Ready for a Halloween counting activity?
We are! We are thrilled to share this Halloween counting activity with you.
Let’s learn math through intentional play prompts to inspire reasoning, exploration, and prediction. — a powerful way to practice numbers sense.
RELATED: Keep these activity cards at home for quick and simple ideas!
How do I teach number recognition to my preschooler?
I want to help my three-year-old gain a better understanding of number sense.
I want to slow down and take plenty of time to work with numbers 1-10 playfully, and I am looking for my preschooler to understand that a number name is associated with several objects.
Sure, it looks like a five, and he can count to five, but what does a group of five look like when grouped?
Can he touch a group of five as he counts?
Does a group of five look the same when you put the dot in a different order?
How can he make a group of five with his hands?
That’s one reason why we use dice with math play!
RELATED: This is just one of the 31 Halloween activities we have!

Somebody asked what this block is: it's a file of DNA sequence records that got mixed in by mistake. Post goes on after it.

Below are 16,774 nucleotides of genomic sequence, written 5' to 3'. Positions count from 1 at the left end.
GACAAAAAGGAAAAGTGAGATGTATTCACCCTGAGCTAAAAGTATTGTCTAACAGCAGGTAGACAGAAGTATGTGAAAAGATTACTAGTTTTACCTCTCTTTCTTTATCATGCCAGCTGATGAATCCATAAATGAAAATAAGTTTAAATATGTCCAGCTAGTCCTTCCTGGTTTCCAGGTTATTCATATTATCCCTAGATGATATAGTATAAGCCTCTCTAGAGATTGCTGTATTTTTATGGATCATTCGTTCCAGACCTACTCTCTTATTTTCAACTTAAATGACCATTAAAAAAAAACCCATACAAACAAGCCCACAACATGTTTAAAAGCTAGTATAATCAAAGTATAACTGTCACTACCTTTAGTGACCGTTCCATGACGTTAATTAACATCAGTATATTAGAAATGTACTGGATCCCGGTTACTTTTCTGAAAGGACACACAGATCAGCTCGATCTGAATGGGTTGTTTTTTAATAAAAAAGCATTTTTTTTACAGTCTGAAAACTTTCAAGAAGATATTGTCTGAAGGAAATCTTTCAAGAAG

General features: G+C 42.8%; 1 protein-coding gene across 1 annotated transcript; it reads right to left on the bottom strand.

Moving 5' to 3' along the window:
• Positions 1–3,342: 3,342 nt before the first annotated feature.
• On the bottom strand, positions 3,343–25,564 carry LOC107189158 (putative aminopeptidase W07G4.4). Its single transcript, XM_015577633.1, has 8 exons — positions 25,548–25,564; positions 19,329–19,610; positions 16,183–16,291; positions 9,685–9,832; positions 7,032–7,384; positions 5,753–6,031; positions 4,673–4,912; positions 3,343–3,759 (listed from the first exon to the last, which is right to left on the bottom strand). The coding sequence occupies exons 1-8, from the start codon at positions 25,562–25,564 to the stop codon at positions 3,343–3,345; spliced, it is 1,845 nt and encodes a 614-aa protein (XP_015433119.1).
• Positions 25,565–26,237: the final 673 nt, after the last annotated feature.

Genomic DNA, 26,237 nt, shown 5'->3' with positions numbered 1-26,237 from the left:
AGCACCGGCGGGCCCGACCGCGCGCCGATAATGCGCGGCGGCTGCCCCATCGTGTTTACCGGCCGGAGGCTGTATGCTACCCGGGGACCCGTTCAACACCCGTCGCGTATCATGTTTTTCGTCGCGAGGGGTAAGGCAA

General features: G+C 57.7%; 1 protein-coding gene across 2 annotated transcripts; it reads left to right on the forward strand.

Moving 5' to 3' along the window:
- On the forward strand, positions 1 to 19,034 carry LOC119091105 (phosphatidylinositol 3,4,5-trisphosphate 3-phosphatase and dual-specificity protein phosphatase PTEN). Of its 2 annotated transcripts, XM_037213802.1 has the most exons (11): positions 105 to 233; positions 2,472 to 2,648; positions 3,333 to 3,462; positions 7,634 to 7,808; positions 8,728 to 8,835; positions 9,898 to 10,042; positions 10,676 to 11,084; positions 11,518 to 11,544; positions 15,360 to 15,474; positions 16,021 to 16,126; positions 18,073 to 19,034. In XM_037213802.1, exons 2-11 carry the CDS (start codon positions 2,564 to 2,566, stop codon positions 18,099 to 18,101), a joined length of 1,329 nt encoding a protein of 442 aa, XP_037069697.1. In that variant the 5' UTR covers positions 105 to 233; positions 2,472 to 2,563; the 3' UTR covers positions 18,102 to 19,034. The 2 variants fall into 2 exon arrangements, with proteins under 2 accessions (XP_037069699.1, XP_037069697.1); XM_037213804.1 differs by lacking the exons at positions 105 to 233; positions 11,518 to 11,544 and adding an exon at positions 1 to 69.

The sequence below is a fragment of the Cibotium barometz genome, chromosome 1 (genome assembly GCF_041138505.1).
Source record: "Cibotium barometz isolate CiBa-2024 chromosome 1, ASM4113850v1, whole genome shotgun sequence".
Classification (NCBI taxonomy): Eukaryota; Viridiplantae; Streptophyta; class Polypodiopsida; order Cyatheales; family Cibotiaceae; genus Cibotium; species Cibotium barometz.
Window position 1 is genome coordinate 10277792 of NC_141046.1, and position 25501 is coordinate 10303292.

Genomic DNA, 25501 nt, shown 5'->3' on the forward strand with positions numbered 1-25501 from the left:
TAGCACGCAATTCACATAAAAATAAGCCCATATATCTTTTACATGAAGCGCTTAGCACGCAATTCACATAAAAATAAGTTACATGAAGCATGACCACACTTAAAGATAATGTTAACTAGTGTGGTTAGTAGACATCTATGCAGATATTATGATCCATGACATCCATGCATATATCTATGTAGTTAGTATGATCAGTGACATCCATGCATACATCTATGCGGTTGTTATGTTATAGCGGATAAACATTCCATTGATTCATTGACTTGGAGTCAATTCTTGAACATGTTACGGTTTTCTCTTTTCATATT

Let’s get this number activity set up!
I created this counting game super fast. My three-year-old dove right in.
- Tape the white paper to your table.
- Draw 6 ghosts. Use Google images to help!
- Draw dots in the middle of your dot stickers to make eyes.
- VARIATION – Add large dice to determine how many eyes go on each ghost.
Playing this counting activity is a blast!
Roll the die.
Touch to count each dot on the dice.
Write the number rolled next to the ghost.
Add the same amount of eyes to each ghost.
RELATED: Having open-ended math toys at home to inspire play is a great way to encourage problem-solving, inventing, patterning, and so much more!
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- Dot stickers
- Large dice – OPTIONAL
- The next time we with shape buttons!– a variation from dot stickers as seen below!
How did I know this counting number activity was productive?
Later that night, my three-year-old was playing in the tub.
I watched him toss up his bath toy as if it were dice, and he would call out the number it landed on. Then he would fill his bowl with that much water. This imaginary play was a huge indicator to me that the counting number activity was productive.
This observation taught me that everything we intentionally do with our children lends itself to their independent play.
You interact with your preschoolers, and sharing ideas is so valuable.
Never forget that you ARE making a difference.
This counting game makes an excellent Breakfast Invitation or a fun game to sit one on one and play with your preschooler.